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Did Spartan women fight in the Peloponnesian War?
There were no women who fought in the Korean War. Women were givennon combative positions such as nurses and supply clerks.
Answer Because people veiwed women to not be strong and felt that their place was at home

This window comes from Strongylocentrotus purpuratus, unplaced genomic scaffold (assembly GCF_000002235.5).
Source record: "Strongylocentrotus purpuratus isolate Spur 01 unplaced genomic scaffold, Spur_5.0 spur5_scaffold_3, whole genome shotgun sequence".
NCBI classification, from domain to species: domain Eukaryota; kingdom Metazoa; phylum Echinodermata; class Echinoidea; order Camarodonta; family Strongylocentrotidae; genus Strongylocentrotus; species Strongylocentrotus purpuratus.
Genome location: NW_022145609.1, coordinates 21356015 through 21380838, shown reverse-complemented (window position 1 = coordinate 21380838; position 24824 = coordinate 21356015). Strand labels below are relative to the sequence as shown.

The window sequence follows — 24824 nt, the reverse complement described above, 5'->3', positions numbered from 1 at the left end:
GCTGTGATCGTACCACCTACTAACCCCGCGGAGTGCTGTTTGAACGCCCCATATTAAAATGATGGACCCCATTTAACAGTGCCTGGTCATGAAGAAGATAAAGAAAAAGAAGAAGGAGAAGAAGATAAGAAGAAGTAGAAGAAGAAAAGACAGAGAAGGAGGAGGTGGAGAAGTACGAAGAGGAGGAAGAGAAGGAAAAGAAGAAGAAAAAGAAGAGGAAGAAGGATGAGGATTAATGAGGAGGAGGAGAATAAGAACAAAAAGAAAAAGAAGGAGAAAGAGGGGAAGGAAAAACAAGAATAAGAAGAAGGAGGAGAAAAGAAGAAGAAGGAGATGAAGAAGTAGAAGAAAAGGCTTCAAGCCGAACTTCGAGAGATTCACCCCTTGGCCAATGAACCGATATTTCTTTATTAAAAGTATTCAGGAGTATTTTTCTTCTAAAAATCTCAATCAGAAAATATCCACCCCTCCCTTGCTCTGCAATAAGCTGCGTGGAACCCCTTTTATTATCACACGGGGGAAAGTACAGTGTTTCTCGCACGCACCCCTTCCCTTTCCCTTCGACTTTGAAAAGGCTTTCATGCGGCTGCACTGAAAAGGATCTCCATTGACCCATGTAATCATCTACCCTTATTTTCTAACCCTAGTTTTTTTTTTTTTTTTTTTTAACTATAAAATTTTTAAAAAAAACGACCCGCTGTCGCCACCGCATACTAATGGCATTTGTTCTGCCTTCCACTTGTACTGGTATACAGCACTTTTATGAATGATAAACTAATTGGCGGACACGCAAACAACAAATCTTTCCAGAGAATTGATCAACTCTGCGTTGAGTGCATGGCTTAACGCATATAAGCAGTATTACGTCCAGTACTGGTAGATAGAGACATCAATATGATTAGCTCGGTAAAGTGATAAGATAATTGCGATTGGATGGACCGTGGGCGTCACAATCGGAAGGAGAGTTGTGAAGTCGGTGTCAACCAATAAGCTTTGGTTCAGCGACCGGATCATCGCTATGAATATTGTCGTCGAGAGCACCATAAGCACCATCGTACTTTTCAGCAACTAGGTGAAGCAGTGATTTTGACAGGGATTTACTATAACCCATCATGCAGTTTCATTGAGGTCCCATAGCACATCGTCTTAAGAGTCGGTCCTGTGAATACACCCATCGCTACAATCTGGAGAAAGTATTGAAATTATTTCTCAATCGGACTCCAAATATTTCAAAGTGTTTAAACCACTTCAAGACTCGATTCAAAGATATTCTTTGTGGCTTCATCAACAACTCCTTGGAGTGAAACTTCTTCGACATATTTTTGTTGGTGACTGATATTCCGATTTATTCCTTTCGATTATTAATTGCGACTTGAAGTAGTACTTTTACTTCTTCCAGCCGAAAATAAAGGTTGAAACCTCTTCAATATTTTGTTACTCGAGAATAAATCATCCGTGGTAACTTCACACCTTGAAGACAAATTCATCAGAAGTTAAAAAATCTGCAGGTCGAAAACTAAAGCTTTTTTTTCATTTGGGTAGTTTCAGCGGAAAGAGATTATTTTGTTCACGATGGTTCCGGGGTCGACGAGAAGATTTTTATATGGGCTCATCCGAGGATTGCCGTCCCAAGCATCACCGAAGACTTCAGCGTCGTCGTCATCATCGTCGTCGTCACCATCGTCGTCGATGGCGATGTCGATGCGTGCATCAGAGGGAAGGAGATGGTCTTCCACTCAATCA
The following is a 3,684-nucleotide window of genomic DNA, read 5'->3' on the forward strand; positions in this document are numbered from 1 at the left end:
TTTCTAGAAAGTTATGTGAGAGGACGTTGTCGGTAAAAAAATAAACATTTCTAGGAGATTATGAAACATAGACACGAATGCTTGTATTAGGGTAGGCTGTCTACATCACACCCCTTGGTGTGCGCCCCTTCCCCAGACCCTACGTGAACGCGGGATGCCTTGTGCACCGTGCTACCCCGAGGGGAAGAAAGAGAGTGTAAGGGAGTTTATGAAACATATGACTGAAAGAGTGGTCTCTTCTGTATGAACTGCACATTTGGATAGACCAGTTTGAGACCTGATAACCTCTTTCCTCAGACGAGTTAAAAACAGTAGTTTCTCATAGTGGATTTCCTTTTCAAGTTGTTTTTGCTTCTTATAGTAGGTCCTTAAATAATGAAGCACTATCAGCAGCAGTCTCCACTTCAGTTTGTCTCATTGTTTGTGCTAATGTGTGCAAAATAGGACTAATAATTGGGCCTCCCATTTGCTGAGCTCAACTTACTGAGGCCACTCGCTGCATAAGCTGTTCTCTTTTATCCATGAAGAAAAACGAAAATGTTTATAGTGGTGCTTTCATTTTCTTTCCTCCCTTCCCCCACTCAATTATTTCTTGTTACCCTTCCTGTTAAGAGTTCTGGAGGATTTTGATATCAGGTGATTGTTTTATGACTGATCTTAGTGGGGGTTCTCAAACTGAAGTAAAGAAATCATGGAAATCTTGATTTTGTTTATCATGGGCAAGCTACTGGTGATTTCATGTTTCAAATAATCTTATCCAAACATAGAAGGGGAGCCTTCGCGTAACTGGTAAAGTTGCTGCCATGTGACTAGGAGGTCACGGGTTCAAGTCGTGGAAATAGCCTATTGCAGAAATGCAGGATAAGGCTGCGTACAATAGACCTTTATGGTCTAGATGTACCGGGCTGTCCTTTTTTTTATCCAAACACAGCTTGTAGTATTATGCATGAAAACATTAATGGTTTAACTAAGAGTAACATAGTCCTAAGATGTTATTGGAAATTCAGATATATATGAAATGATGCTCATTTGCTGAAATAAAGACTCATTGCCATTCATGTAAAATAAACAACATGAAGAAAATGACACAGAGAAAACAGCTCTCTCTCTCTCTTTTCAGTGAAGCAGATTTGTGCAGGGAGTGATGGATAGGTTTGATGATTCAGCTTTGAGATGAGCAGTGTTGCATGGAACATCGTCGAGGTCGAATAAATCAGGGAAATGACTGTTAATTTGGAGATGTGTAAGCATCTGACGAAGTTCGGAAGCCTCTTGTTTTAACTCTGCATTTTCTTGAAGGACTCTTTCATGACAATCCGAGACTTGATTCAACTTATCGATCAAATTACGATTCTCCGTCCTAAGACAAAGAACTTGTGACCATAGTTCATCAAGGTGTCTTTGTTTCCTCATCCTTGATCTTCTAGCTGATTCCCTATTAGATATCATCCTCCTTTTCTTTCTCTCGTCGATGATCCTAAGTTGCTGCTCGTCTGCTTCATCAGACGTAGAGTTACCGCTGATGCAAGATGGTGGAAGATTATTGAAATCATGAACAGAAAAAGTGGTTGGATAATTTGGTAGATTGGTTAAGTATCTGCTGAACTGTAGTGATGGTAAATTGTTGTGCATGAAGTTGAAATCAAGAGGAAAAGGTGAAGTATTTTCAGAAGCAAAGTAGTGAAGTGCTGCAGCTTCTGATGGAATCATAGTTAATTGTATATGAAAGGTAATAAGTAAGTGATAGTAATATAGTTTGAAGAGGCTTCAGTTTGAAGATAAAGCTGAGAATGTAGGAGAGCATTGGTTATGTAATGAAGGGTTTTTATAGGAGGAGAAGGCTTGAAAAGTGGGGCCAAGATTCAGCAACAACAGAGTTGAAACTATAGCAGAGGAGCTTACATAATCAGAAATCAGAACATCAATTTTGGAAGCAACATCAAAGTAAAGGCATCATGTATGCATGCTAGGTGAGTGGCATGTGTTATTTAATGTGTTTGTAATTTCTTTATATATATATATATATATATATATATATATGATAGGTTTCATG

Women did indeed fight in WWII. This will come as a shock, but females have fought and participated in war since time immemorial. Just a few examples: Deborah, one of the …Judges of Israel. Source: The Bible (Book of Judges) In 529 BC, Tomyris, Queen of the Massagetae in southwest Asia, led her armies in defeating the invasion of Cyrus the Great of Persia. In 61 AD Queen Boudicca of the Iceni of Norfolk led a major rebellion against the Romans during which she sacked and burned modern day London and St. Albans. Revolutionary War: Margaret Cochran Corbin, born in Pennsylvania in 1751, was assisting her husband John with his cannon when he was killed on Nov. 16, 1776 during a British and Hessian attack on Fort Washington, New York. She took over the cannon and continued to fire at the enemy until she was seriously wounded and lost the use of her arm. In 1779 she was awarded a disabled soldier's pension by the Continental Congress and in 1780 became the only woman enrolled in the "Invalid Regiment" which was stationed at West Point. When the "Invalid Regiment" was disbanded in 1783 Corbin remained in the area drawing her supplies from the commissary and being cared for by the military. She is buried in the soldier's graveyard behind the Old Cadet Chapel at the U.S. Military Academy at West Point where a bronze plaque commemorates her as "the first American woman to take a soldier's part in the War for Liberty". Mary Ludwig Hays McCauley served alongside her husband, John Hays, in the 1st Pennsylvania Artillery and later in the 7th Pennsylvania Regiment. On the battlefield she carried water, swabbed out cannon bores and loaded shot. When John was seriously wounded in June 1778 while fighting at Monmouth, New Jersey, Mary ignored her own wounds and operated his cannon until the battle ended. After the war she was awarded a veteran's pension of $40 per year by the State of Pennsylvania. She is believed by many historians to be the inspiration for the legendary "Molly Pitcher". Deborah Samson (some sources use the spelling Sampson) served with the 4th Massachusetts Regiment disguised as Robert Shurheff (some sources use the spelling Shirtliffe or Shurtliff) from May 1782 until October 1783. She was wounded in a skirmish near Tarrytown, New York and according to some sources was later hit by a musket ball in another skirmish at East Chester. Once her gender was discovered she was given an honorable discharge on October 23, 1783. After the war Deborah married Benjamin Gannett and had three children (Earl, Pauline and Mary). On January 19, 1792, at the urging of Paul Revere who was convinced she should receive a veterans pension, the Massachusetts legislature granted Deborah 34 pounds sterling with interest from her date of discharge. She died on April 29, 1827 and is buried in Rock Ridge Cemetery in Sharon Massachusetts. In 1944 the liberty ship Deborah Sampson Gannett was christened in her honor. On May 23, 1983 she was named the Official Heroine of the Commonwealth of Massachusetts and in 1985 was honored with a Commemorative Medal by the U.S. Capitol Society. Civil War: Kady (aka Kate) Brownell served as a markswoman with the 1st Rhode Island Infantry Volunteers during the Civil War. She fought openly as a woman in several battles alongside her husband Robert and guarded her unit's flag during the first battle of Bull Run. In August 1861 the 1st Rhode Island disbanded and the Brownells each received a regular army discharge. They reenlisted in the 5th Rhode Island Infantry the following October. Although Kady was ordered to remain at the rear during engagements some contemporary accounts place her on the battlefield at New Bern, North Carolina where Robert was wounded. The Brownell's were transferred to New York where Robert spent several months recuperating in the Soldier's Relief Hospital. They were both discharged in the winter of 1863. In 1884 Kady Brownell was granted a veteran's pension of $8 per month. A surviving photograph taken during her service with the 1st Rhode Island, shows her armed with a sword and wearing a knee length dress over pants. WWI In 1915 Madame Arno, an artist, organized a regiment of Parisian women to fight the Germans. Helene Dutreux was the first of a number of women the French government officially permitted to become military pilots during WW I. Emilienne Moreau fought in the front ranks in a number of actions including the Battle of Loos where she killed two snipers. She was awarded the Croix de Guerre, the Bristish Red Cross Medal and the St. John Ambulance Society Medal. In 1940 she once again fought for her country earning a second Croix de Guerre. WWII Elena Haas fought with the Czech Resistance. In 1944 she led a raid that destroyed a vital and heavily guarded bridge. Leading several other raids she destroyed Nazi supplies and ammunition as well as killing many of the enemy. She died in 1945 while leading a raid against an airfield. About 1,000 women aviators were trained as fighter and military transport pilots, 30 of them were awarded the Gold Star of a Hero of the Soviet Union for their heroism in combat. Three aviation regiments, the 586th Women's Fighter Regiment, the 587th Women's Bomber Regiment and the 588th Women's Night Bomber Regiment utilized only women pilots, engineers and mechanics. Major Tamara Aleksandrovna commanded a Russian all-female air-borne regiment on more than 400 sorties and 125 combat engagements. She and the women she commanded shot down thirty-eight enemy aircraft during aerial combat. Polina Gelman was a bomber pilot who flew 18 combat missions and was decorated five times. There's also plenty of examples from Korea, Vietnam, Desert Storm, and OIF. Some Bibiography: Elshtain, Jean Bethke. Women and War. New York: Basic Books, 1987. Greenspan, Karen. The Timetables of Women's History. New York: Touchstone Books, 1994. Loth, Heinrich. Women in African Art. Connecticut: Lawrence Hill, 1978. Macksey, Joan & Kenneth. Book of Women's Achievements. New York: Stein & Day, 1975. Miles, Rosalind. The Women's History of the World. London: Michael Joseph, 1988. Muir, Kate. Arms and the Woman. London: Sinclair-Stevenson Ltd., 1992. Polesetsky, Matthew & Wekesser, Carol (ed.) Current Controversies - Women in the Military. California: Greenhaven Press, 1991. Qunta, Christine. Women in Southern Africa. London: Allison & Busby, 1987. Salmonson, Jessica. The Encyclopedia of Amazons. New York: Paragon House, 1991 Seth, Ronald (ed.). Milestones in Japanese History. Philadelphia: Chilton, 1969 Sertima, Ivan Van (ed.). Black Women in Antiquity. New Brunswick: Transaction Books, 1984:rev 1988. Stark, Suzanne J. Female Tars: Women Aboard Ship in the Age of Sail. Annapolis: Naval Institute Press, 1996. Taylor, Kathryn. Generations of Denial: Seventy-five Short Biographies of Women in History. New York: Times Change Press, 1971. Truby, J. David. Women at War. Boulder: Paladin, 1977.